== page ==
Since fractional can mean a lot of different things to a lot of different people, I often find that most projects start by developing a shared vocabulary. I’ve noticed there are two primary types of fractional work that I get hired to do: Root Work and Branch Work.
Let’s start with an example of root work. The appetizer to fractional work tends to be the Fractional CFO, or Chief Finance Officer. The classic persona is someone who manages the back office and bookkeeping needs across multiple small businesses simultaneously. What’s nice about this role is that it’s easily scoped and well understood. While a full-time CFO at a single company obviously does a lot more than back office bookkeeping — everything from managing cap tables and investors to metrics and reporting, M&A, and internal ops — the root version of this job is more than enough for most small businesses. And the value accrual on the company side is great: They don’t need to hire a full-time CFO to get access to someone great.
When you hire a root fractional worker, the fraction of their time that you’re buying is essentially just the root, most essential elements of their domain’s core competency. A root fractional marketing leader, for instance, might own just the essentials of brand management, internal messaging, and external comms. They can be “just a call away” when anything comes up, and they typically charge an ongoing monthly retainer for this regular oversight and advising. This type of worker owns the strategic center of the work, but not the side projects or new initiatives that may come up. That’s a job for someone else.
By contrast, branch work is for those clearly defined, neatly scoped projects that have a clear start and endpoint to them. Whereas a root fractional worker must stick close to their core essentials, the branch fractional worker only takes on projects. Kicking off a new SEO campaign is a branch of marketing. You don’t necessarily need to know the in’s and out’s of the entire marketing function in order to create and define a successful SEO strategy. A website relaunch is another branch. Same with discrete program launches or end-to-end transactions like running an M&A process. While the challenge of root fractional work is resisting the temptation to branch out, the challenge of branch work is fighting against that urge to reinvent everything else from within.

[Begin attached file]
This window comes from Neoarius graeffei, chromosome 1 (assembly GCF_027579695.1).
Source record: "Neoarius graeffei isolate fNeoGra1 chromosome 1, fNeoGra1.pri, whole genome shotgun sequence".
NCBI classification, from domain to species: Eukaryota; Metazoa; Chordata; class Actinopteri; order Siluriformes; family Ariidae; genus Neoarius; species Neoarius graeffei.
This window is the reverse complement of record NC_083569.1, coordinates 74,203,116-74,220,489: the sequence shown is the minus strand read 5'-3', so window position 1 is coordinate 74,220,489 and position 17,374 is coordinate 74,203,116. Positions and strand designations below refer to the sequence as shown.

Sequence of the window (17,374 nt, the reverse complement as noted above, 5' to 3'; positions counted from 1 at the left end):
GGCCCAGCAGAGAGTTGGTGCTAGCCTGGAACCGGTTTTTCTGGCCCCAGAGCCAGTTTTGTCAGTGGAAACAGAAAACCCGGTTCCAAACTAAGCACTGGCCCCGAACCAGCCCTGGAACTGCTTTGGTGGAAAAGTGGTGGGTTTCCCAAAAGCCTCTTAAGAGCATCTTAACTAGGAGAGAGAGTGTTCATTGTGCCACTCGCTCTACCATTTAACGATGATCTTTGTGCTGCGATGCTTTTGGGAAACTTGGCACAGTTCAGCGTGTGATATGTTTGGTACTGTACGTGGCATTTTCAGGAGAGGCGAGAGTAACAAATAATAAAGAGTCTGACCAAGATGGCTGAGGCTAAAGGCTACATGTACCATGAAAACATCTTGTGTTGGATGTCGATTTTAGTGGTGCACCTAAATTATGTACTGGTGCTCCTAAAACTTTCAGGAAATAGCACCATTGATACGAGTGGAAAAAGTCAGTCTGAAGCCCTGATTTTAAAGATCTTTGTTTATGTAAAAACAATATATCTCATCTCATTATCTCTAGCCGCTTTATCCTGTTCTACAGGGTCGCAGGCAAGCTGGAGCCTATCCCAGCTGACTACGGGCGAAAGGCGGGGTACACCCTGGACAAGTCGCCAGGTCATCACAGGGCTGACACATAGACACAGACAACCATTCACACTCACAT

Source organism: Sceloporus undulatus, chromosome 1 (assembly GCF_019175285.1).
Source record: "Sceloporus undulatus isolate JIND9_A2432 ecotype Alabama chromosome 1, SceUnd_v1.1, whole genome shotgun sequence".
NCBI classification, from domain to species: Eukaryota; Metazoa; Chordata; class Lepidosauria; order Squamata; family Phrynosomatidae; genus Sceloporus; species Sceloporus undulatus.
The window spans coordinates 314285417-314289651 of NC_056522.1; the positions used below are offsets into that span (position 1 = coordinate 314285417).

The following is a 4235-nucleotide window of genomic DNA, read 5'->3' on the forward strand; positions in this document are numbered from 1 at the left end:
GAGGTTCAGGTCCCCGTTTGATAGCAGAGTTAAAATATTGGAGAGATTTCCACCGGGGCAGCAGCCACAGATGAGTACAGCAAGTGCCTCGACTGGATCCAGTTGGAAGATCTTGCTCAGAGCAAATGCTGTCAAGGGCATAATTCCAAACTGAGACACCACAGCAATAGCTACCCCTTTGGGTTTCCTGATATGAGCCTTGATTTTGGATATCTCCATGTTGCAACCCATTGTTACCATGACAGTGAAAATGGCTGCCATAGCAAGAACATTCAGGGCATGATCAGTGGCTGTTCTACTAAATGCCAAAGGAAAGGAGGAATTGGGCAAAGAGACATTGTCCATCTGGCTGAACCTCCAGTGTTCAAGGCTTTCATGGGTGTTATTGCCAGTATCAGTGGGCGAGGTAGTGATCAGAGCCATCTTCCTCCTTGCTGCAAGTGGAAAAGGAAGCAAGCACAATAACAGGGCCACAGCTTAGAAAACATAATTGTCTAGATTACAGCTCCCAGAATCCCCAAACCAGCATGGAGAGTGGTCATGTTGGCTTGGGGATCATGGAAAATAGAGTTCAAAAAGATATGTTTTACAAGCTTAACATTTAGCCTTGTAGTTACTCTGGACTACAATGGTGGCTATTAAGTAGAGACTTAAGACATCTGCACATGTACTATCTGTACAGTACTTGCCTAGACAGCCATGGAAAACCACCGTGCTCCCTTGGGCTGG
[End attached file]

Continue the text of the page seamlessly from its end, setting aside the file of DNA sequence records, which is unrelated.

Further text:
Whether you’re doing root or branch work as a fractional work, modern-day technology makes it all possible. Every day, I do a little bit of work across all of my projects — an impossible task if I needed to be physically present for each. You don’t need Harry Potter magic to be in two places at once today; you just need a quick wifi connection and universal access to video conferencing. While taking an independent path doesn’t come without its risks (as I cover in this blog post, “Should You Go Fractional at Work?”), the conditions of the working world today are uniquely primed to make this a little more palatable. In many ways, the pandemic switched our brains from merely skirting around the possibility of using new technology into permission to lean into it.
Which of course begs the question, what comes next?
In Part Two of Unattached, I’ll talk more about the core skill needed for success in a fractional worker, and why old work rules don’t make sense for this new type of work. Read part 2, Fractional Work in a Post-Pandemic Era.